Kim Barker originally wrote Whiskey Tango Foxtrot as The Taliban Shuffle about her experiences within the Middle East, in a place where no one wanted to go. However, in love with the idea of being a foreign correspondent (and not really doing anything else).
Kim holds no bars, she frankly talks about a relationship she was in (self-confessing she was on a track for marriage and babies but also battling a sense of abandonment as a child of divorce). She talks about meeting a warlord, wearing the full-bodied cloak of invisibility that would turn her into a ghost (a burqa) in most situations. Kim also has a healthy confidence in her ability to swallow the crap to get to the meat of the stories.
Sure, she’s writing about an area that no one cares about at that point in time (starting in 2004), but she’s also learning about herself. She’s learning how to balance negotiations and ignore the beggars. And, she’s singing karaoke with the best of them. Despite her boyfriend’s downward spiral after a spiritual experience in India. And despite the fact that her stories are not being taken as serious news.
I really enjoyed Whiskey Tango Foxytrot, as it brought back memories of how I felt correspondence work would be, but with a healthy lot of honesty–it is NOT a job for everyone. It is rough, and may require wet nap baths and keeping contacts in for days on end (due to sandstorms). Kim is unabashedly honest and endears me to her more.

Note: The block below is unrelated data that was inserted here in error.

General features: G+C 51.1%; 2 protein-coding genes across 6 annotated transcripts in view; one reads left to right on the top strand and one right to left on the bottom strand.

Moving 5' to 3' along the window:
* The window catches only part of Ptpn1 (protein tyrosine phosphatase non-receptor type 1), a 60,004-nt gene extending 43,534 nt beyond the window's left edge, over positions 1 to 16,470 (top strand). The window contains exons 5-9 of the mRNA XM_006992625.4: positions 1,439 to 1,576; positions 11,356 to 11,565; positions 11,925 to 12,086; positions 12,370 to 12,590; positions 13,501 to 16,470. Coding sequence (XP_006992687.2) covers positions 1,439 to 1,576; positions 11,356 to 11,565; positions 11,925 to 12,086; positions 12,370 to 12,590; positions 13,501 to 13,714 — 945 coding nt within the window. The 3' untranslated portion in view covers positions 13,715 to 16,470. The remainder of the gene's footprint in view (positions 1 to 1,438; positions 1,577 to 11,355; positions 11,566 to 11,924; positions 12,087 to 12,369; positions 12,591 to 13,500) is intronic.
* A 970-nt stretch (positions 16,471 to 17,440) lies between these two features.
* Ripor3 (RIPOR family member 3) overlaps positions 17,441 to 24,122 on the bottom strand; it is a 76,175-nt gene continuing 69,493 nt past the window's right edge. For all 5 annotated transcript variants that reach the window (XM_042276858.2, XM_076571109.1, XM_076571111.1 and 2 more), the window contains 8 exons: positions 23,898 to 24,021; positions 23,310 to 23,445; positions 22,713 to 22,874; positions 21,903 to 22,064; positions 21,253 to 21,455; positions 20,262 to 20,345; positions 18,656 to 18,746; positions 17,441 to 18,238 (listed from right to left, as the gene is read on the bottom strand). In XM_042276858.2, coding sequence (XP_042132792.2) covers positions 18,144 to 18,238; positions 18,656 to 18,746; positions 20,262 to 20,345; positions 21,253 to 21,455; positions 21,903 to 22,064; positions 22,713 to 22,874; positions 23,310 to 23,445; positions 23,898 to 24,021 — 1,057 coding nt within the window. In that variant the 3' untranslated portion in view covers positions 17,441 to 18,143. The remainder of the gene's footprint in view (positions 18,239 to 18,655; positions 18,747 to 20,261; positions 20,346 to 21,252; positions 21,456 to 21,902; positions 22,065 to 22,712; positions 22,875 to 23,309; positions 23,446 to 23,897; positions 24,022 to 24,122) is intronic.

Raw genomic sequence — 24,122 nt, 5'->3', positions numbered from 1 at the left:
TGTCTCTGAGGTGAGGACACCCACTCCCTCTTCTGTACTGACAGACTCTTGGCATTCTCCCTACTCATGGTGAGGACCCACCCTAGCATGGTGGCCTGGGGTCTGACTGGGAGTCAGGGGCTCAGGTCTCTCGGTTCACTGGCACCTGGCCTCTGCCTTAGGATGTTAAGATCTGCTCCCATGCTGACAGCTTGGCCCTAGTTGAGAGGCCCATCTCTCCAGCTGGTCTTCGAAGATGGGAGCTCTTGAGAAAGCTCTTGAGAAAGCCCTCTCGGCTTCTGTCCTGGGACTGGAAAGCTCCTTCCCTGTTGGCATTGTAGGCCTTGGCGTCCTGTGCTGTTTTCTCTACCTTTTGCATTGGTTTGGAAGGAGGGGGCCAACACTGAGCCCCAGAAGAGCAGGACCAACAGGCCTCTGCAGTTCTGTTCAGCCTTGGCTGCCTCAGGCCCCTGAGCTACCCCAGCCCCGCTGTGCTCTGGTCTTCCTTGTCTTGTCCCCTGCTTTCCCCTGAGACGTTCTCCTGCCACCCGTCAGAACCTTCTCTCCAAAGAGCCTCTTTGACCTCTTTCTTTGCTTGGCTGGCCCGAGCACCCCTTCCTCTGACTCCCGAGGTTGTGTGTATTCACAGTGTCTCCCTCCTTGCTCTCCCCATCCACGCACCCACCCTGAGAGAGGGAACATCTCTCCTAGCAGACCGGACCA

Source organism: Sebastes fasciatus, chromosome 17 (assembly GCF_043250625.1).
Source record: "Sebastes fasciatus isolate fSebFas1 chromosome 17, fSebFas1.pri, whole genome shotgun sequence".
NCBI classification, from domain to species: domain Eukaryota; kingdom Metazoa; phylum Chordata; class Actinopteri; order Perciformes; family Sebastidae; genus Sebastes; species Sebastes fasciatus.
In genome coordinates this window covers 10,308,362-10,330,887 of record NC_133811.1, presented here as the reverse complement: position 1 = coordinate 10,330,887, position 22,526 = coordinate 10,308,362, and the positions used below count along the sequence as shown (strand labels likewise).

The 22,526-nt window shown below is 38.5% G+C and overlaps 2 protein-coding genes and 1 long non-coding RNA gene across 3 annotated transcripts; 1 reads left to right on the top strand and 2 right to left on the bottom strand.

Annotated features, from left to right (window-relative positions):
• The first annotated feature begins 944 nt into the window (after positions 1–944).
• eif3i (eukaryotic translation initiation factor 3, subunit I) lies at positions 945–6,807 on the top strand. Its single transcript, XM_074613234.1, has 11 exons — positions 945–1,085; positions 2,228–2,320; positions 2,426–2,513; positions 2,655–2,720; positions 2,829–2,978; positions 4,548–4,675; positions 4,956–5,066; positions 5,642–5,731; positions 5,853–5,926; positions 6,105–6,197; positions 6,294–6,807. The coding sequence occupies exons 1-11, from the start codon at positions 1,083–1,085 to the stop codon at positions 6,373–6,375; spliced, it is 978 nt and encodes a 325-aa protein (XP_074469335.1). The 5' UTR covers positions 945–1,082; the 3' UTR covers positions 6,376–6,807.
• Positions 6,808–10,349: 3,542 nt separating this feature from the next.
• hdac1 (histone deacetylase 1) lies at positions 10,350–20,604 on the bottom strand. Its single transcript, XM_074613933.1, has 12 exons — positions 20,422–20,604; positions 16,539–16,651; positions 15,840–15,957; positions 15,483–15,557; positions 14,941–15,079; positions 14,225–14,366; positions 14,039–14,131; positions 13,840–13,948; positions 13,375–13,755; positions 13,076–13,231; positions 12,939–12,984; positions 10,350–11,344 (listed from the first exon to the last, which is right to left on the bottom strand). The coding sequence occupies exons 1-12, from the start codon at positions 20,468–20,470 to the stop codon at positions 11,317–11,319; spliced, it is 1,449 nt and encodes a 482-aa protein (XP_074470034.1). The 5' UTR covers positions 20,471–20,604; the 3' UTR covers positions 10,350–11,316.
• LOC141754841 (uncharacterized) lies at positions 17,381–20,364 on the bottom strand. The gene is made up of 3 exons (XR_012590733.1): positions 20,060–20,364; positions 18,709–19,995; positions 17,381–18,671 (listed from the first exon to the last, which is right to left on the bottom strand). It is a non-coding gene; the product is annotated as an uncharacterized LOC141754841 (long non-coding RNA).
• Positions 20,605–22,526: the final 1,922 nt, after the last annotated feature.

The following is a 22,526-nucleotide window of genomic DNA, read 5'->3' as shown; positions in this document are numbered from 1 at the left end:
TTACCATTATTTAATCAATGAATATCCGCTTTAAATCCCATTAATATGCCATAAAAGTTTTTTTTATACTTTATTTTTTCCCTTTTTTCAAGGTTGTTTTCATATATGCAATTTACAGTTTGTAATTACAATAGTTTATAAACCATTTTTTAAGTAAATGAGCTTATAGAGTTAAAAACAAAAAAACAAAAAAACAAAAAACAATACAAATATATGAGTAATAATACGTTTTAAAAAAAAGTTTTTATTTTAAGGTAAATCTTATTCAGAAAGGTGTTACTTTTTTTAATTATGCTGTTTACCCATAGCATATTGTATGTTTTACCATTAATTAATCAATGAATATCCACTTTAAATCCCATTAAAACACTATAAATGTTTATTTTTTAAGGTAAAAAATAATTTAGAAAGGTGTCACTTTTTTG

Farouqh, her translator/major domo, is one of my favorite characters of the book. She talks about his strengths and his character–he could have been a doctor, but being a translator and man about town for a correspondent nets him a TON more money than he would receive as a doctor or surgeon. Despite him being younger, she also is quick to mention how he takes care of her. One minute he is telling her to cover up, the next minute he is pointing out where the suicide bombing took place, along with the bodies.
Kim Barker’s memoir is honest, and brings both the exhilaration and spirit of exploration to the front lines of a terrible war. She retains some humor (dark around others, she will explain) and really, her manner of thinking is essential in the war zone. In honor of the film, starring Tina Fey, my copy is a trade paperback featuring the poster from the film–it is easy to imaging Fey as the main character as she holds her sunglasses and notepad as an explosion goes off behind her.
Disclosure: I want to thank Wunderkind PR for giving me a copy of the book, in exchange for my honest review–the thoughts are my own.
Pick up a copy of Whiskey Tango Foxtrot from your favorite retailer today.
Challenges:Whiskey Tango Foxtrot satisfies the following challenges:
LEP Reading Challenge: 18. Non-fiction